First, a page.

Overhead lockers all-round provide good storage, as do under-bed areas, accessed by lifting the posture slat bases. Part of the offside storage is taken by the Truma 14L water heater.
In the middle of the van, the offside cabinet offers a considerable amount of cupboard storage, as well as some extra benchtop space. This is also where the flatscreen TV can be located on a hinged bracket on the adjoining wardrobe wall, making it visible from the dinette and the rear beds.

The extra storage offered by the mid-van wardrobe is a welcome feature. Ours came with shelves, but I am sure it could easily be converted to hanging space, especially since there isn't any elsewhere in the van.
With plenty of room to stretch out, the leather and cloth dinette features a tri-fold table that can be used for either a full meal or just nibblies and wine.
LED reading lights and an overhead strip provide plenty of illumination. And if any visitors stay overnight, the dinette folds down to make a small bed.
Between the dinette and front kitchen is a small cabinet with a cupboard, plus a set of perspex shelves that rise up the wall to meet the overhead locker area. A panel at the top is used for mounting the solar panel regulator, 12V switches and radio/DVD player - the adjacent shelf is handy for any plug-and-play devices.
Catering is well-handled by the front kitchen, which is home to a Stoves four-burner cooktop/grill, plus a stainless steel sink with drainer fitted into the main bench. A Waeco 175L fridge is installed on the other side of the bathroom.
General storage space isn't too bad, with four drawers, one cupboard and a small wire slide-out pantry under the cooktop and sink. There's isn't much bench space, but the cabinet between the kitchen and dinette helps a lot. No microwave is installed, but it shouldn't a major issue to get one fitted.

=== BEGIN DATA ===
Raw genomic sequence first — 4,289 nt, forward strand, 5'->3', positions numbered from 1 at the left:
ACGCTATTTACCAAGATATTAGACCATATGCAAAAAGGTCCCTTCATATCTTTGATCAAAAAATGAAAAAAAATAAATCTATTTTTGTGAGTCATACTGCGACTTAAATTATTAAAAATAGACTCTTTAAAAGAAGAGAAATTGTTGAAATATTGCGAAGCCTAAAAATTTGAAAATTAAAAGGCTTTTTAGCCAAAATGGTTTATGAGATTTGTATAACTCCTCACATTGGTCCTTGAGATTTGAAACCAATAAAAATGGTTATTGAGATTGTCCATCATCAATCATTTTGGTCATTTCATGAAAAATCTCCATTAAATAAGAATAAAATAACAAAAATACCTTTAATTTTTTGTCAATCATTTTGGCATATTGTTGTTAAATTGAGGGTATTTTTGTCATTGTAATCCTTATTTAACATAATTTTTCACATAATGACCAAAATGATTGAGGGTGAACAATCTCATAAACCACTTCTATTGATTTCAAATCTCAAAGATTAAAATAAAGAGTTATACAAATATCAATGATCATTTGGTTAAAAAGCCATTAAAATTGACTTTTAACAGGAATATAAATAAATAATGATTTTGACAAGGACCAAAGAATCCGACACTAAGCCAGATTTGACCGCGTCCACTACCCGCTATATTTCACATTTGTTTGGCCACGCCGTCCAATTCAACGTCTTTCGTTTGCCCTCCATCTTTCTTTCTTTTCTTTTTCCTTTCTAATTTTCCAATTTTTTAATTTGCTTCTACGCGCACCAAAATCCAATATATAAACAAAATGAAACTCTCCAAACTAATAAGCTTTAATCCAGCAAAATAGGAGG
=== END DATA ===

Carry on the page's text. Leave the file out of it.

This particular layout doesn't allow for an oversized bathroom, but the one fitted has all the essentials - shower, cassette toilet, corner washbasin - and isn't particularly cramped. It has a fan vent hatch and a small window for ventilation.
An ATM of 3000kg and Tare of 2380kg do allow an impressive load capacity for the Blue Heeler, but it also means a larger 4WD tow vehicle is required.
Mine was the ever-popular Toyota LandCruiser, which dealt with the van in a very fine fashion and demonstrated no towing problems.

When quality assurance procedures were being introduced to the RV industry, "fitness for purpose" was once something of a buzz phrase. Well, the sentiment is still very relevant and the Blue Heeler is certainly suitable for comfortable offroad travelling.
The added beauty of this rig is that it has been built for travelling in style, the hallmark of any caravan from Sunland.

Source: Caravan World Dec 2011.


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Malcolm Street